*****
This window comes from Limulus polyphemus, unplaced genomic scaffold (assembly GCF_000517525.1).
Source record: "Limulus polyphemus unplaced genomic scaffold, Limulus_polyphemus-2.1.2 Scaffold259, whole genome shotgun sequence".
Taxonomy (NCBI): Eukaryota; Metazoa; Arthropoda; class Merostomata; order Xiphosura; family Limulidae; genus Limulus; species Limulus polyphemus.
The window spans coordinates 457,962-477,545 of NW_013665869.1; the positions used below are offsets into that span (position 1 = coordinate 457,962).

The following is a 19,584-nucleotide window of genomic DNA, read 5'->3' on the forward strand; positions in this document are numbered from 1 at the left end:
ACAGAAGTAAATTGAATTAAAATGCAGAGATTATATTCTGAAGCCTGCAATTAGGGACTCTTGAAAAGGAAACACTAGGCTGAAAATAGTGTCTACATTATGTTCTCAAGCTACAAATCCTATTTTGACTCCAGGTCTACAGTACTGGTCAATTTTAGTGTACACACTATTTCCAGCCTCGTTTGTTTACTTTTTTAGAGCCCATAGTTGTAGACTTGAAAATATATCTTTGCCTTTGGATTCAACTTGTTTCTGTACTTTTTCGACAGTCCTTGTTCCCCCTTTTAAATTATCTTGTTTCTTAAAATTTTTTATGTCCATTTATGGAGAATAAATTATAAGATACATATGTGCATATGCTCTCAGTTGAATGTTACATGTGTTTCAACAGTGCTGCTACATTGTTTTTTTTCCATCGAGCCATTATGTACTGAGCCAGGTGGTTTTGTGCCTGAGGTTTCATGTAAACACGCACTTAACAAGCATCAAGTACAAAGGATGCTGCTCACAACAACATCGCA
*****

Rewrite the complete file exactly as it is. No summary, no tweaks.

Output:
This window comes from Limulus polyphemus, unplaced genomic scaffold (assembly GCF_000517525.1).
Source record: "Limulus polyphemus unplaced genomic scaffold, Limulus_polyphemus-2.1.2 Scaffold259, whole genome shotgun sequence".
Taxonomy (NCBI): Eukaryota; Metazoa; Arthropoda; class Merostomata; order Xiphosura; family Limulidae; genus Limulus; species Limulus polyphemus.
The window spans coordinates 457,962-477,545 of NW_013665869.1; the positions used below are offsets into that span (position 1 = coordinate 457,962).

The following is a 19,584-nucleotide window of genomic DNA, read 5'->3' on the forward strand; positions in this document are numbered from 1 at the left end:
ACAGAAGTAAATTGAATTAAAATGCAGAGATTATATTCTGAAGCCTGCAATTAGGGACTCTTGAAAAGGAAACACTAGGCTGAAAATAGTGTCTACATTATGTTCTCAAGCTACAAATCCTATTTTGACTCCAGGTCTACAGTACTGGTCAATTTTAGTGTACACACTATTTCCAGCCTCGTTTGTTTACTTTTTTAGAGCCCATAGTTGTAGACTTGAAAATATATCTTTGCCTTTGGATTCAACTTGTTTCTGTACTTTTTCGACAGTCCTTGTTCCCCCTTTTAAATTATCTTGTTTCTTAAAATTTTTTATGTCCATTTATGGAGAATAAATTATAAGATACATATGTGCATATGCTCTCAGTTGAATGTTACATGTGTTTCAACAGTGCTGCTACATTGTTTTTTTTCCATCGAGCCATTATGTACTGAGCCAGGTGGTTTTGTGCCTGAGGTTTCATGTAAACACGCACTTAACAAGCATCAAGTACAAAGGATGCTGCTCACAACAACATCGCA